Her Movie Review of Teenage Mutant Ninja Turtles:
Teenage Mutant Ninja Turtles, directed by Jonathan Liebsman (Wrath of the Titans, Battle Los Angeles) stars Megan Fox as April O’Neil, Will Arnett as Vernon Fenwick, April’s camera guy, William Fichtner as Eric Sacks, and Whoopi Goldberg as Bernadette Thompson, April’s boss. The film also features the voice talents of Johnny Knoxville as Leonardo, and Tony Shaloub as Splinter.
As you may have seen our in Summer Movie Guide post from a few months ago, my excitement level for Teenage Mutant Ninja Turtles was a mere 4 out of 10. This is not because I am not a fan of TMNT, because trust me, I am, but because this new movie just did not look very good to me. I didn’t like the casting of Megan Fox as April O’Neil, and I especially did not like the way the turtles looked. That being said, I still planned to see it regardless, because as a lifelong Ninja Turtles fan, I felt obligated to check it out.
Then a couple of weeks ago, I sat in on the Paramount Pictures panel at San Diego Comic-Con, where cast and crew talked about the movie, and we got to see some footage from the film. It didn’t particularly impress me, but I came out of the panel with my excitement level having been raised from a 4 to a 5 – so from a slightly negative attitude to a “meh” attitude, as the footage made me feel like the movie wouldn’t be quite as bad as I thought it would be.
So, what’s the movie about? Well, April O’Neil is trying to get a leg up in her career by going off on her own and investigating the Foot Clan and their nefarious deeds, when she runs into the four Teenage Mutant Ninja Turtles, who have been acting as vigilantes, trying to thwart the efforts of the Foot Clan. We soon discover the origins of the turtles and Splinter, then find out that their existence ties in with a diabolical plan put in place by Master Shredder, which the turtles, Splinter, April, and Vern work together to try to stop.
As a childhood fan of the original Teenage Mutant Ninja Turtles cartoon show and movies, I just could not get past how different the turtles looked in this movie. I mean, I got used to it and accepted it for the sake of the movie, but other than that, I just did not like it at all. One thing that I could not accept even for the sake of the movie was how Splinter looked. I guess I get that they were trying to make him look more like an overgrown rat than the original Splinter did, but this Splinter was just a really big ugly rat that I almost could not stand to look at. Another complaint about looks is Donatello. He was my favorite growing up because I used to think I was smart when I was a kid, and he was the smart one of the bunch, so I felt we were perfect for each other. In this movie though, they make him into a stereotypical nerd, complete with glasses that magnify his eyes. The thing is, really all of them were nerds, with each of them making references to Batman, Harry Potter, Professor Xavier, and other nerdy things. I just feel like I have to defend Donatello’s honor since they made him into a pocket-protector type nerd, and that annoyed me.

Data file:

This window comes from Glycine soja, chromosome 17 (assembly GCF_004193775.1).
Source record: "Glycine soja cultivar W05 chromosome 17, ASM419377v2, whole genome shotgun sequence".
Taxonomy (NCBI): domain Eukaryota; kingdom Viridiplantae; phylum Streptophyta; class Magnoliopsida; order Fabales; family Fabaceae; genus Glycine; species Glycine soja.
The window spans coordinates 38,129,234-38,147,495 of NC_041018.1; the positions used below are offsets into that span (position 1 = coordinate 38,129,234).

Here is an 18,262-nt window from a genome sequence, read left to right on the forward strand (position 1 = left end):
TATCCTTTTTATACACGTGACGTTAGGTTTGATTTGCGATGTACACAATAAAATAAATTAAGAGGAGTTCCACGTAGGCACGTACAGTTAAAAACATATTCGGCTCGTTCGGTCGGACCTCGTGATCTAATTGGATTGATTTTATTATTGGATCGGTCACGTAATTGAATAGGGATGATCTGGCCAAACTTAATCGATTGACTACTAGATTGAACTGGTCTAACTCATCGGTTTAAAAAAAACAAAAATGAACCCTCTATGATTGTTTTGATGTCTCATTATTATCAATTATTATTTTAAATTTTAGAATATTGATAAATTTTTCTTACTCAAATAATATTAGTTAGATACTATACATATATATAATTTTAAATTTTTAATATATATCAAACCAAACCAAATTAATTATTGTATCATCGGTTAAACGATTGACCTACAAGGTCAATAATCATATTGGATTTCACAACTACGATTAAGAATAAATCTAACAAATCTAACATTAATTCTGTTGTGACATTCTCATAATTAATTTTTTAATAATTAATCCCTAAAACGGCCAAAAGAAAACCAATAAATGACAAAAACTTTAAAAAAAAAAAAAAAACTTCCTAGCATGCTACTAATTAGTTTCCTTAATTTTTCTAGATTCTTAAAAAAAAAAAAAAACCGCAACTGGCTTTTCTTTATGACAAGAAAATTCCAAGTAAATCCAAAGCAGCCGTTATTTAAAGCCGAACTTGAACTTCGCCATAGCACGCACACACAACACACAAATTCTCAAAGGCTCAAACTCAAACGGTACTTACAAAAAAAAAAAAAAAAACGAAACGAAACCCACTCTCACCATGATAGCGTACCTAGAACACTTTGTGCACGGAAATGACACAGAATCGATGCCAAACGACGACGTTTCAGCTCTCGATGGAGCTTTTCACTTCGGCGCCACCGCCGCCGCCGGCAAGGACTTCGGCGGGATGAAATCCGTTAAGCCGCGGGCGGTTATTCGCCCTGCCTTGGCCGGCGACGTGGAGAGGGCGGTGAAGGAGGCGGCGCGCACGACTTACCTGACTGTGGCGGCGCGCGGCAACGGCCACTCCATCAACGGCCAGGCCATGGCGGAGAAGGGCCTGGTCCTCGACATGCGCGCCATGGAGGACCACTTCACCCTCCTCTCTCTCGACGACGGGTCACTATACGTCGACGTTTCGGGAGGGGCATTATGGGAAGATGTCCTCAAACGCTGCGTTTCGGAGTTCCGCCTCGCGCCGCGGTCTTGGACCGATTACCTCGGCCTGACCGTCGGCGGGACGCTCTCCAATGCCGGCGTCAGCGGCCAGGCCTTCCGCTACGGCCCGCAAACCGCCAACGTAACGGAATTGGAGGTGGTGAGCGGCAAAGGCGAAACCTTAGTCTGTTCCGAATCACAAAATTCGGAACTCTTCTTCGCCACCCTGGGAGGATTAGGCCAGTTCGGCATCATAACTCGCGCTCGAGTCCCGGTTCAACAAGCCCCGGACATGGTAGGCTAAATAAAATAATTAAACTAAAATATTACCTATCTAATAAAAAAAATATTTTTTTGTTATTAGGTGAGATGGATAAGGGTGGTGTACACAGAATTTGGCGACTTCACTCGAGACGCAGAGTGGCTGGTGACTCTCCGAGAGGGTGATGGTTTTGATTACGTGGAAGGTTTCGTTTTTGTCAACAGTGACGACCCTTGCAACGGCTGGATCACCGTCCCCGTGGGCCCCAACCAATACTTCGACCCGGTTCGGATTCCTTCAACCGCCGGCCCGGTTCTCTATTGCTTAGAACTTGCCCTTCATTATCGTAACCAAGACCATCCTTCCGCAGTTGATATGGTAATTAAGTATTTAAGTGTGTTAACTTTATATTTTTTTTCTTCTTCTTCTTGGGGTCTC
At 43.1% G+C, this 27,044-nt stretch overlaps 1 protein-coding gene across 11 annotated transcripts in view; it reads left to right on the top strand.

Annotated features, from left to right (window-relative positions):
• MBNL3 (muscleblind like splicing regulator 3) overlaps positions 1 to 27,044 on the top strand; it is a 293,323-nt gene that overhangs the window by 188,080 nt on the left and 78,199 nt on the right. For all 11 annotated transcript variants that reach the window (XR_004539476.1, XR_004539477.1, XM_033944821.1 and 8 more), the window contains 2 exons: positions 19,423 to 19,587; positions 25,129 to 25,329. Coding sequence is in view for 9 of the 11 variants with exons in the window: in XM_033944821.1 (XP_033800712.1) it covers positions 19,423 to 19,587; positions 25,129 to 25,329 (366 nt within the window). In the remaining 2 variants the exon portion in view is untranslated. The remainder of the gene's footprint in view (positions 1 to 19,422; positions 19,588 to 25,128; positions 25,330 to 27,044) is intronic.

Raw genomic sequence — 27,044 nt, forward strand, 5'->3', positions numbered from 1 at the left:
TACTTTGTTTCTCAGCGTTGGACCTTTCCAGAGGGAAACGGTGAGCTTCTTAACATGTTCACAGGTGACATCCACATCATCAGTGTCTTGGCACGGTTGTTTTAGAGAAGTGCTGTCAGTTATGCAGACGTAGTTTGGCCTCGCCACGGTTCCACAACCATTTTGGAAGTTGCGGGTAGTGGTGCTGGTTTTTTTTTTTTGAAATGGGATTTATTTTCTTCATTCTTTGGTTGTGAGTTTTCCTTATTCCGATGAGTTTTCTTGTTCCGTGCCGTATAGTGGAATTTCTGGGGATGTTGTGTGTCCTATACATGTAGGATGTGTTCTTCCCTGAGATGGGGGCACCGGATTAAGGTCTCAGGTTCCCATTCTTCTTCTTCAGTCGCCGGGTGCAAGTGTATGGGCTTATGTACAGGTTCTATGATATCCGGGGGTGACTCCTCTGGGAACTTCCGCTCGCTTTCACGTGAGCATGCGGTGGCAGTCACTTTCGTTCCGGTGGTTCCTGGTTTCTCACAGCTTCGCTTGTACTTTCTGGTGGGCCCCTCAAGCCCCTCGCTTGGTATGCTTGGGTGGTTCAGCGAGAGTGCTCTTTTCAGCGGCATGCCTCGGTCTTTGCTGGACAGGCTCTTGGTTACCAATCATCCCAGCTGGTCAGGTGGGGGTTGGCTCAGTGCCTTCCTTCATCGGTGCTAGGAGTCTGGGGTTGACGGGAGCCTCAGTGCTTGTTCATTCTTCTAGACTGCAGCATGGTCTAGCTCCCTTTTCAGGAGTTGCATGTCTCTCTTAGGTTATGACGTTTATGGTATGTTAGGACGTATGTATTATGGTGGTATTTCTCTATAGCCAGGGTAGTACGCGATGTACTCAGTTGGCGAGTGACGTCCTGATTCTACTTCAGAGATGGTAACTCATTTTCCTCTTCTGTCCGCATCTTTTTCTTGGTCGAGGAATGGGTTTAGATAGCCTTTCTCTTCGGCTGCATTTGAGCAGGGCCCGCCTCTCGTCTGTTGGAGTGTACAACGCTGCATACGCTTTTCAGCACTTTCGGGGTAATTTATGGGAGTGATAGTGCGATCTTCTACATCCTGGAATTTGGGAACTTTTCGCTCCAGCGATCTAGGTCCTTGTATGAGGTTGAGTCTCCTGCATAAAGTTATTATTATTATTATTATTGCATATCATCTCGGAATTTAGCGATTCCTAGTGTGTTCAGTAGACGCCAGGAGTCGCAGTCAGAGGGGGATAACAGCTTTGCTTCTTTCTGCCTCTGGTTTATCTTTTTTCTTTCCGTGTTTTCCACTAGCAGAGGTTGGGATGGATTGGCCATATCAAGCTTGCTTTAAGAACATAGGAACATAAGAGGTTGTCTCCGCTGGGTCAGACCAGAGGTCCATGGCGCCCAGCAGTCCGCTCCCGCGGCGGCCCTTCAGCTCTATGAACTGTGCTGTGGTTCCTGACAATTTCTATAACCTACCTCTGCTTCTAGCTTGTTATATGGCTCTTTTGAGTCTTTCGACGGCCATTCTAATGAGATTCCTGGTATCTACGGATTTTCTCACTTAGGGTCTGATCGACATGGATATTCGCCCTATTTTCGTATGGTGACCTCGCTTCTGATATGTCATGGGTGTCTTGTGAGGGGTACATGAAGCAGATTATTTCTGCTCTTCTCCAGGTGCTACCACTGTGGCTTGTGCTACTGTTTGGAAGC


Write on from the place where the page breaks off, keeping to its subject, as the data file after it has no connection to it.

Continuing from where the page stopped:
Let’s get the rest of the negatives out of the way. While I’m glad that Michael Bay decided not to pursue his initial plan to make the turtles be aliens, I did not like the origin story that the filmmakers decided to replace the old origin story with. It just didn’t make sense overall. As for the acting, Megan Fox is just not a good actor. Despite my initial qualms, I tried to give her a chance as April O’Neil, but she just was not believable with almost anything she said. For example, times when she was supposed to sound sincere, she sounded sarcastic, and other times it felt like she was over-acting. Other than her, I didn’t really have a problem with any of the other acting. Although there were several moments that I found funny, a lot of the humor was just not funny to me. Maybe I’m too old, I don’t know. The storyline itself was also quite predictable, and I found the scenario that the turtles were trying to prevent at the end was too familiar, especially for a superhero type movie.
Now for the positives. I actually did not have a problem with the effects and CGI, other than the actual appearance of the turtles and Splinter. There were some fun parts, and it was nice to see familiar characters, including villains, from the originals.
The film tried to have heart, but I just wasn’t feeling it. Maybe I’m too old and stuck in my ways, so I didn’t like the drastic changes that were made to a childhood favorite. The movie wasn’t horrible, but it wasn’t good either. I’d say wait until it’s streaming on Netflix, if it ever makes it there. It’s not worth the trouble of actually seeking out.
My rating: 5/10